“Rather than a muddled, murky Diet Colonialism Fantasy of exploration, World could be a game that requires players to maintain that balance. Hunt too many of one species, and the systems that choreograph the cross-species interactions between monsters in the middle of a hunt suddenly bring the real world implications of environmental stewardship to the fore. Allowing players to impact the ecology of The New World visually, or systemically in ways that alter gameplay, would go a long way to preventing Monster Hunter World from undercutting itself.”

Esprit d’Esports

While I will freely admit that I don’t know a whole lot about it, esports is definitely a Thing–it commands a lot of viewers and dollars, and like any other major institution in gaming, I want to see it associated with more diverse representation. Two authors this week explore the expansion–as well as setbacks–faced by esports athletes beyond white guys in the west.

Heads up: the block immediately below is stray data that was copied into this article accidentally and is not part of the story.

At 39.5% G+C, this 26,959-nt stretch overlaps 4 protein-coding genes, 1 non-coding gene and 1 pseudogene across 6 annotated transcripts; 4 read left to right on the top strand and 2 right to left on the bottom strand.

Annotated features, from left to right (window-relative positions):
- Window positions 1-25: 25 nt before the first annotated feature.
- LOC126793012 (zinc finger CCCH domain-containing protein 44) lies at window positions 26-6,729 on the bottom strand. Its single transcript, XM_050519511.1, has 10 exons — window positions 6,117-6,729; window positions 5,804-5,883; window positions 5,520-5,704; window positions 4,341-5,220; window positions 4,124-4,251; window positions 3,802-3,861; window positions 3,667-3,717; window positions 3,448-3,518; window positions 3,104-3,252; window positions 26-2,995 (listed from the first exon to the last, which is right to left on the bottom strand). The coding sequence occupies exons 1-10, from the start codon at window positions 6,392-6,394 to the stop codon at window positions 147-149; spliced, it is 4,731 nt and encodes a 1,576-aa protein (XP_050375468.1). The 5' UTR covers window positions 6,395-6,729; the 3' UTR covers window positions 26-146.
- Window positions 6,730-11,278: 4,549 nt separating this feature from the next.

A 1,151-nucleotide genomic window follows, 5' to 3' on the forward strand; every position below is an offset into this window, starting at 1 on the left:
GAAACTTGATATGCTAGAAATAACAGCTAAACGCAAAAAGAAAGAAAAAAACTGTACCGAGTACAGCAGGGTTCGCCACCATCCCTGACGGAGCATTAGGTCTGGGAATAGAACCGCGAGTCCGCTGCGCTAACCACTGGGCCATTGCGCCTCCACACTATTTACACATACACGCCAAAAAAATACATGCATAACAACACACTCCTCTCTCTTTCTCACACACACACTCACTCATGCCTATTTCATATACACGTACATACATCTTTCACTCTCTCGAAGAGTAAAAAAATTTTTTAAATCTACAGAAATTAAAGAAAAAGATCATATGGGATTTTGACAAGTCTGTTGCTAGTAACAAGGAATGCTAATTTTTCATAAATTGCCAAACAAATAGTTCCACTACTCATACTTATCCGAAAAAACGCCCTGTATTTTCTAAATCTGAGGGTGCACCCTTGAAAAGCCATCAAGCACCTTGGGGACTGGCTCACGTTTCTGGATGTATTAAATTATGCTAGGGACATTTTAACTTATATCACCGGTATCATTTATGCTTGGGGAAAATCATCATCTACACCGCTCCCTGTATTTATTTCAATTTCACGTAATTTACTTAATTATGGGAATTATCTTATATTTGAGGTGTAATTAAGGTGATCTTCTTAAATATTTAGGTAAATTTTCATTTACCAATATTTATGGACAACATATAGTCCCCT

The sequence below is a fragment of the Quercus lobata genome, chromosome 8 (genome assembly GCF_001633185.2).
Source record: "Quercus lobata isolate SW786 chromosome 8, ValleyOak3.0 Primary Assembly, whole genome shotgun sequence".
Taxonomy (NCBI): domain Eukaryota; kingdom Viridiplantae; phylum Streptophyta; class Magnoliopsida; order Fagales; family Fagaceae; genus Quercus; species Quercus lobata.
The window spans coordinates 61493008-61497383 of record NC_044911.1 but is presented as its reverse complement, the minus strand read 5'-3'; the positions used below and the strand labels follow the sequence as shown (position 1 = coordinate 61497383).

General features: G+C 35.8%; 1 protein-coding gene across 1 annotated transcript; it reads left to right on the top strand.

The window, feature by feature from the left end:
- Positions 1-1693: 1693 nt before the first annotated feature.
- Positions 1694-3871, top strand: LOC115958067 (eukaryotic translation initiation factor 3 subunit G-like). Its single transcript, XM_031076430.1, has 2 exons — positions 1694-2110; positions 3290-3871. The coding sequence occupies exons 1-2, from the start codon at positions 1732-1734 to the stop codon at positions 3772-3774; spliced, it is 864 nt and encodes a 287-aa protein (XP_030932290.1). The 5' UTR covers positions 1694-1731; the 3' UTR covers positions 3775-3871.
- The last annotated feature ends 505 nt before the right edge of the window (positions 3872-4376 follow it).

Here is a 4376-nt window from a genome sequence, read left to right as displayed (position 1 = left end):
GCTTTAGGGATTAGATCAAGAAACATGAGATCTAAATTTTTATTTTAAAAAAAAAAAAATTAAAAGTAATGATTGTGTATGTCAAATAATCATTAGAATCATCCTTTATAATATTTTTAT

“In the mid-2000s, I was just entering my teens, and I was painfully aware of the difference between my own gawky body and the cool, polished allure of the Frag Dolls. They are not like me, I remember thinking, and the thought stung. Did I need to have that kind of beauty to make up for my unfeminine obsession with games?”

Just for Fun

Reading this article made me miss playing Destiny. “Treads Upon Stars” is a more interesting, more evocative name for a gun than “Wingman,” and you will find that I have not deviated from this position over the years. Also, this entire paragraph just happened and I can never undo it.

“It’s a sea of pseudo-military acronyms that don’t actually mean anything. Honestly, though, they’re so forgettable that I’ve begun to find it endearing.”


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Have you read, seen, heard or otherwise experienced something new that made you think about games differently? Send it in!